Highlights of the 4th Annual Student Trip to Venice

The fourth annual study trip to Venice for second-year Historic Carving and Conservation Students took place this year from 4 to 11 November. Students and staff are privileged to stay in the scholar’s Residence of the Fondazione Giorgio Cini, located on the island of San Giorgio Maggiore, across the lagoon from Piazza San Marco. The Fondazione Giorgio Cini is a non-profit institution created in 1951 for the study of Venetian art and culture, and the Art School has an ongoing relationship with this internationally recognised research centre. We are always privileged to receive a special tour around the monumental complex, featuring Palladio cloisters and refectory, and the monumental staircase by Longhena, who also designed the library.

For the students participating, the visit is an unforgettable highlight of their course, as the city is the perfect venue for the study of world-class architecture and sculpture of all periods, all accessible on foot within a small radius. Venice is particularly rich in woodcarving, and of course also is subject to a plethora of complex conservation issues.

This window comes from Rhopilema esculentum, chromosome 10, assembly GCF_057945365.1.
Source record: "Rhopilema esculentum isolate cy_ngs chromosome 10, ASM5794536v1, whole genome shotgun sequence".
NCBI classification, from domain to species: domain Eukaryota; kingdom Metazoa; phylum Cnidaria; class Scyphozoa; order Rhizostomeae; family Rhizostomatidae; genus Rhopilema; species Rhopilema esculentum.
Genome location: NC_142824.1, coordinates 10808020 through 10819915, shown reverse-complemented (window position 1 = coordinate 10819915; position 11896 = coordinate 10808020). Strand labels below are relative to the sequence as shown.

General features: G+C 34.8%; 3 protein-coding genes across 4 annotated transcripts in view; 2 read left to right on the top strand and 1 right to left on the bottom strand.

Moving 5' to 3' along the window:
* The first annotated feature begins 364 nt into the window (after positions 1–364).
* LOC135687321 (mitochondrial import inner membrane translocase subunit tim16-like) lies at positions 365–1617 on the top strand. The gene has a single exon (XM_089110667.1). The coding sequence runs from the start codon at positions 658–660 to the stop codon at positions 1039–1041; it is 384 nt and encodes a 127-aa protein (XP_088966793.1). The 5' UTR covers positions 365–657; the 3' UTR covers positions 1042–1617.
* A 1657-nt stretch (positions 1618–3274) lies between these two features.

Our experienced team of tutors deliver lectures and guide the students around the city, providing specialised and focused contextualisation that is tailored to the students’ interests and needs. A highlight of the week was a private tour around the recently opened Canova Galleries in the Academia by Dr Roberta Battaglia, Assistant Director, with thanks due to John Millerchip for helping to arrange the visit.

Also fresh on the itinerary this year was a visit to Murano to see the extraordinary woodcarvings in San Pietro Martyrio by Pietro Morando, something of a forgotten Baroque masterpiece.

In contrast to last year’s visit, which was fog shrouded for the entire week, this time we were blessed with glorious sunny weather; the inevitable rain eventually only started just as the group set foot on the final vaporetto homewards.











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